Finance

View: Farewell, Andy Haldane, the Bank of England’s very own maverick

A hundred years ago, when the City’s finest gentlemen met for an audience with the Bank of England governor, it was said that a mere twitch of his eyebrow was enough to move markets.

Andy Haldane doesn’t just twitch his eyebrow. He uses his voice, and in such a way that the City could not misunderstand his thoughts.

The Bank’s ebullient chief economist sat on his final meeting of the Monetary Policy Committee on 24 June before departing Threadneedle Street for good after more than 30 years. He will leave behind a legacy as someone unafraid to speak his mind, a maverick at an institution as formal as a central bank.

As chief economist, Haldane naturally has more opportunity to be outspoken than the governor himself. But when put up against the ever-polished Mark Carney, the unflappable Andrew Bailey, and their peers around the world, Haldane has continued to stand out from the crowd for his confidence to tackle topics that are ostensibly political as well as economic.

Reports that former Labour shadow chancellor John McDonnell was a fan of promoting Leeds-born Haldane to the central bank’s top job are easy to believe. Haldane had been unafraid to question whether banker bonus culture had gotten out of hand, going as far as to say that the Occupy movement “has been successful in its efforts to popularise the problems of the global financial system for one very simple reason; they are right.”

His comments that investing in a property was a better bet for your retirement than squirrelling money away into your pension came with an overt public policy criticism — house prices would inevitably keep going up while the government wasn’t building enough houses.

The independence of Haldane’s thought was evident in the fact his commentary took on those on the left of the political spectrum as well though. When McDonnell wanted to bolster the Bank’s arsenal to get it driving productivity growth as well as monetary policy, Haldane hit back that Threadneedle Street does “not build schools, colleges, houses, roads, railways or banks. Nor do we finance them. Those tools, rightly, are in the hands either of governments or private companies.”

What was so enjoyable about observing Haldane was his seemingly genuine attempts to couch complex economic phenomena in terms that could be understood by those outside the City bubble.

Some of this came in the form of colourful verbal flourishes, like his recent attestations that “now is not the time for the economics of Chicken Licken”, and “if we keep on pouring the punch, tomorrow’s hangover will be bad.”

But mostly it was in the more practical way Haldane went about the Bank’s work.

Haldane was interested in the big ideas and challenges that will define our future, but where others in the political arena talked of superforecasting and quantum possibilities, he broke the problem down to its simplest parts. Intellectual discussion of the Phillips curve is all well and good. But it hides a more fundamental policy truth Haldane frequently hit at — the economy is real things, and real people, and we need to invest in both. He would not be afraid to go on the likes of LBC, as opposed to writing an op-ed for a high-brow magazine, in order to explain why he thought so.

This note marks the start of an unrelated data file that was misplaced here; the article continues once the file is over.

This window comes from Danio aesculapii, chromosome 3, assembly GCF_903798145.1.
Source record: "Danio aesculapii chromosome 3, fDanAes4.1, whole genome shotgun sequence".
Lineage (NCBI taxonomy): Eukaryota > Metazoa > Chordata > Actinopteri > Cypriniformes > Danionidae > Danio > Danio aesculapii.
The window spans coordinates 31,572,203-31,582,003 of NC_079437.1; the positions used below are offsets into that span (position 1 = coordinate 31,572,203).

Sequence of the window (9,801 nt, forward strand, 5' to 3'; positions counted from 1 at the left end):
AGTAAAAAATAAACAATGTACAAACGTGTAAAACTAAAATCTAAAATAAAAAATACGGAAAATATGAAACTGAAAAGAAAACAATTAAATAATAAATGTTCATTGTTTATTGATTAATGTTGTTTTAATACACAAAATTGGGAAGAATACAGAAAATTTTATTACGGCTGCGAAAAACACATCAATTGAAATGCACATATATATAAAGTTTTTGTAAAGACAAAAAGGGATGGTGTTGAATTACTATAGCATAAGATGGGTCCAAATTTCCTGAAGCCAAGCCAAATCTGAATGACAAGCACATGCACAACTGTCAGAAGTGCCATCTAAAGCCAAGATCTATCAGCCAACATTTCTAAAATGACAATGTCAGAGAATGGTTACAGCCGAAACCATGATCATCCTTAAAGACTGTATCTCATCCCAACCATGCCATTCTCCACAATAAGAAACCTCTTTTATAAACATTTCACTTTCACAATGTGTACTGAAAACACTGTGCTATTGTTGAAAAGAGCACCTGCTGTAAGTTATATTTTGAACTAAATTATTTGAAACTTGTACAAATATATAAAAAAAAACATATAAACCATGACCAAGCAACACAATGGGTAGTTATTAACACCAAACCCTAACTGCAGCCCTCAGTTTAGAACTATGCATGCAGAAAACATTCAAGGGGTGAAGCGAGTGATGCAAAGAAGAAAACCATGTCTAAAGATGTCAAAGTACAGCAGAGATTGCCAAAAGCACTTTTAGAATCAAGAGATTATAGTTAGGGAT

His most recent bête noir is people not taking the threat of inflation seriously enough. In his final MPC meeting, he is set to put himself at odds again with the same governor that reappointed him for a third term in 2020 to call for a reduction in the Bank’s stimulus efforts.

This will be the most intriguing test of Haldane’s predictive powers yet, and what will go on to define his legacy at the Bank.

On the one hand, his lone dissenting voice may just be enough to focus other minds on the MPC and in government on whether we really can leave the punch bowl out at the party for much longer. On the other, however, is the concern that he inadvertently adds more fuel to the very phenomena he is trying to contain.

When it comes to inflation, what matters is expectations. If people continue to talk up price rises, companies and individuals react accordingly, driving further price rises. The more Haldane contributes to that debate, ironically, the more likely the spectre of inflation is to take hold in the public conscience.

It is a double-edged sword many would not wish to handle.  At the 24 June meeting, the MPC acknowledged that inflation may well exceed 3% in the short term. If the blip turns out not to be temporary, Haldane may well be glad that he will be passing the baton soon enough, before any chickens come home to roost.

To contact the author of this story with feedback or news, email Justin Cash

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